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The latest U.S. Patent and Trademark Office innovation is a deal to work with the European Patent Office on a joint patent classification system aligned with global standards. In an Oct. 22 joint announcement, the two agencies said they plan to create a patent classification system aligned with the World Intellectual Property Organization’s International Patent Classification system. The agencies also announced that, while they will base the joint system on the European Patent Office (EPO) standard, it will also incorporate the best practices of both offices. The two agencies developed the project “in view of the significant benefit to stakeholders of developing a transparent and harmonized approach to a global classification system for patent documents [and] in order to make the search process more effective,” stated PTO director David Kappos and EPO president Benoît Battistelli. The joint release also stated that a unified classification system would help the two agencies “move closer to eliminating the unnecessary duplication of work between the two offices, thus promoting more efficient examinations, while also enhancing patent examination quality.” Patent agencies search for “prior art” — published information about the subject matter of a claimed invention, including issued patents — within the classification a patent application falls into and in surrounding classifications. Examples of PTO classes include nanotechnology and data processing. It makes sense for the agencies to use each other’s work to gain efficiencies, as long as patent examination isn’t delayed in one country until it’s conducted in another country, said Courtenay Brinckerhoff, vice chairwoman of Foley & Lardner‘s chemical, biotechnology and pharmaceutical practice.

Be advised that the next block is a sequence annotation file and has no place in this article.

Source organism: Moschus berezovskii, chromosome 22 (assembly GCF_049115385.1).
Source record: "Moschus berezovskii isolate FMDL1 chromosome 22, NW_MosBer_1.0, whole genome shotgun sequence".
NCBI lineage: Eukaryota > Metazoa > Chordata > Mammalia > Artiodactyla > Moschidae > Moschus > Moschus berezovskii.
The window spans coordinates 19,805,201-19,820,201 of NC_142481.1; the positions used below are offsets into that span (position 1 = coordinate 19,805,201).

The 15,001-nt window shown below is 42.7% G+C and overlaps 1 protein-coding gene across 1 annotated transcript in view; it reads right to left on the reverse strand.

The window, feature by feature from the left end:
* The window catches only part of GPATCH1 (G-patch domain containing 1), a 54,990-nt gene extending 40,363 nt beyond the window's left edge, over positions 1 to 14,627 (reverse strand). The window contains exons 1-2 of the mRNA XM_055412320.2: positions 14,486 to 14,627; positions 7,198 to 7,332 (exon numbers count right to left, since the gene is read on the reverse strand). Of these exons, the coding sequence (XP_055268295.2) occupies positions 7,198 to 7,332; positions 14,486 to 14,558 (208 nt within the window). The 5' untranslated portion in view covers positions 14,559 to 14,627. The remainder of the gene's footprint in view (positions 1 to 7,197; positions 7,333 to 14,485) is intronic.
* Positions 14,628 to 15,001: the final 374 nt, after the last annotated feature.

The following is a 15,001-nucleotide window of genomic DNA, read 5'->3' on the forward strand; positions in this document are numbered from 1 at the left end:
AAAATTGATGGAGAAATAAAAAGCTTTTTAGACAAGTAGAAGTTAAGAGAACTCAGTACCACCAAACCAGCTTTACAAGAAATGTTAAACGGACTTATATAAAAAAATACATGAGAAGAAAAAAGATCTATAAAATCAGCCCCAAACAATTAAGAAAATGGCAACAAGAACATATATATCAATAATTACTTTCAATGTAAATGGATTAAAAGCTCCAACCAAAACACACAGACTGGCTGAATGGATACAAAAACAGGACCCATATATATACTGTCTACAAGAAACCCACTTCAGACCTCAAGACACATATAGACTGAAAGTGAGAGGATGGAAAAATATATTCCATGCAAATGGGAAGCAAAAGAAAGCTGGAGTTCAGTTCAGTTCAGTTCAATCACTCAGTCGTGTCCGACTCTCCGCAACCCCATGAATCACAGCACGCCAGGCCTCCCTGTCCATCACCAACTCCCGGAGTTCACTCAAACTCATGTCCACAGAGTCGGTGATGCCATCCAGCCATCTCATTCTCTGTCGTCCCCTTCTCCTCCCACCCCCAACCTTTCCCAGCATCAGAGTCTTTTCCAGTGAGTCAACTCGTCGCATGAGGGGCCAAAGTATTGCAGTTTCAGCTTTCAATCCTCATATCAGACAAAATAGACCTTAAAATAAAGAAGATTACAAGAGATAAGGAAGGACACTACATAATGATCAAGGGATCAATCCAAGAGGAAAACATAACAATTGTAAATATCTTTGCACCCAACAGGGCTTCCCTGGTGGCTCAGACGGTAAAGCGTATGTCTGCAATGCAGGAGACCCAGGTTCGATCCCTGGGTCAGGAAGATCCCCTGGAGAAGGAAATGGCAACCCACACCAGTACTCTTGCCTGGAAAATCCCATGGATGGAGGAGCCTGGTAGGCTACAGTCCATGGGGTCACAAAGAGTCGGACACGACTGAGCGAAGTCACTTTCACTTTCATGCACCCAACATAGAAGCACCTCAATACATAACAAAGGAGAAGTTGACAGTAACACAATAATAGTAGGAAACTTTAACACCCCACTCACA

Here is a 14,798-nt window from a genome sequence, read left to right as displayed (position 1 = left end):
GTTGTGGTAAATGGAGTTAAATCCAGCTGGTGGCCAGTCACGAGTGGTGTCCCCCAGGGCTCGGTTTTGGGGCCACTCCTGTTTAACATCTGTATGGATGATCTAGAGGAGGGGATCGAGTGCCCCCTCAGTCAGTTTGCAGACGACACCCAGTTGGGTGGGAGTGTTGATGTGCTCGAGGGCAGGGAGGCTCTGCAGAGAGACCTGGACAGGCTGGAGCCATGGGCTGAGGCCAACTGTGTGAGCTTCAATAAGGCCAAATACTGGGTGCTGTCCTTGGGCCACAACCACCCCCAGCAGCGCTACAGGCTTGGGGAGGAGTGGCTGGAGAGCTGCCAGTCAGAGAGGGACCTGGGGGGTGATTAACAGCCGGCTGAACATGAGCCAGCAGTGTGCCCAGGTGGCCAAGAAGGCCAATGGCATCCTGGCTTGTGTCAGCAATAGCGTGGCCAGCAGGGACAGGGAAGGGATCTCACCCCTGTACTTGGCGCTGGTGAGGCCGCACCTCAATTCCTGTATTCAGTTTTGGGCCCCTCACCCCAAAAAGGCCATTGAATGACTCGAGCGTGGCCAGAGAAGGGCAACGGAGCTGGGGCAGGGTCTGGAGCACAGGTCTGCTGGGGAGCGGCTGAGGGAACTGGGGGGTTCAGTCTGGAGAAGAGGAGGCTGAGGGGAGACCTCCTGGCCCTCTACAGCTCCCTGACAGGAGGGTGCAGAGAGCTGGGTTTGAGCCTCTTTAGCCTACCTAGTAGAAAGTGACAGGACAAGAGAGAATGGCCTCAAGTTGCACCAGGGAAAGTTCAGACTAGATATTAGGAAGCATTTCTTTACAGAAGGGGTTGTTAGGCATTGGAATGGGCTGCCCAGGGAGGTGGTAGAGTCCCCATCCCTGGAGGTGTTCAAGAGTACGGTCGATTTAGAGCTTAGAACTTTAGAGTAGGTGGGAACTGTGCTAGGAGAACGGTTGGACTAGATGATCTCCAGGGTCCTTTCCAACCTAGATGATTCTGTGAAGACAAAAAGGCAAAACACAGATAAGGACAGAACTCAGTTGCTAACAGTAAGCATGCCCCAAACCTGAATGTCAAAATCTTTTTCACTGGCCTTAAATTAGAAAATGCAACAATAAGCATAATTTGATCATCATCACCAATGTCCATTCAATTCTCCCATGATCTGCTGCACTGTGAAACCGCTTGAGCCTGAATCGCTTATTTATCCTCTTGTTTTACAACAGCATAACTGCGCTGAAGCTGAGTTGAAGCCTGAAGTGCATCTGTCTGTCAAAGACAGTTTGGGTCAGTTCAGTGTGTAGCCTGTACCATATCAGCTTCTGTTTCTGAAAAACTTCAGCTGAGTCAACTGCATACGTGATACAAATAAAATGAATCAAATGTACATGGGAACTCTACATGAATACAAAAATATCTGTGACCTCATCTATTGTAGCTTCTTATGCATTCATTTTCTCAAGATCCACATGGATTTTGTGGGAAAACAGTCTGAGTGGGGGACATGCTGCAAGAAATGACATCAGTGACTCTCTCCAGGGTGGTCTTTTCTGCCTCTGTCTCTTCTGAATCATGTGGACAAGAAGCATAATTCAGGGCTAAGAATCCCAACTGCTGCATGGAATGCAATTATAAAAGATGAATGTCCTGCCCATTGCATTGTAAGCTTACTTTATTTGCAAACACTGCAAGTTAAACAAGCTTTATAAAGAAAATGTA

“The problem is the efficiency gains to be made are going to be limited by how similar the laws are that are being applied in these countries,” Brinckerhoff said. Brinckerhoff said a joint EPO and PTO classification system is more likely to be useful when determining a patent’s novelty or anticipation by previous invention than for obviousness, which has a different standard in Europe called inventive step. Since the PTO and EPO are already involved in work-sharing arrangements, “the idea of having a consistent classification system is a good one,” said Q. Todd Dickinson, executive director of the American Intellectual Property Law Association. “It’s a very important aspect of quality,” Dickinson said. “The more efficient the classification system, the better the search. [But a] key question is how long it might take and how much it might cost. Those are key issues. In concept, it’s a very good idea; we await the details.” The PTO has developed numerous work-sharing agreements with foreign patent agencies over the past couple of years. The agreements generally set up a “Patent Prosecution Highway,” which allows applicants who obtain a ruling on at least one claim in a patent application submitted to one participating agency to request that other participating agencies fast-track examination of the patent. Last November, the PTO, EPO and the Japan Patent Office each agreed to give the two other offices access to its work product on applications filed under the Patent Cooperation Treaty. The treaty allows applicants to file a single application to obtain a patent filing date in numerous countries, but to delay individual country applications. 

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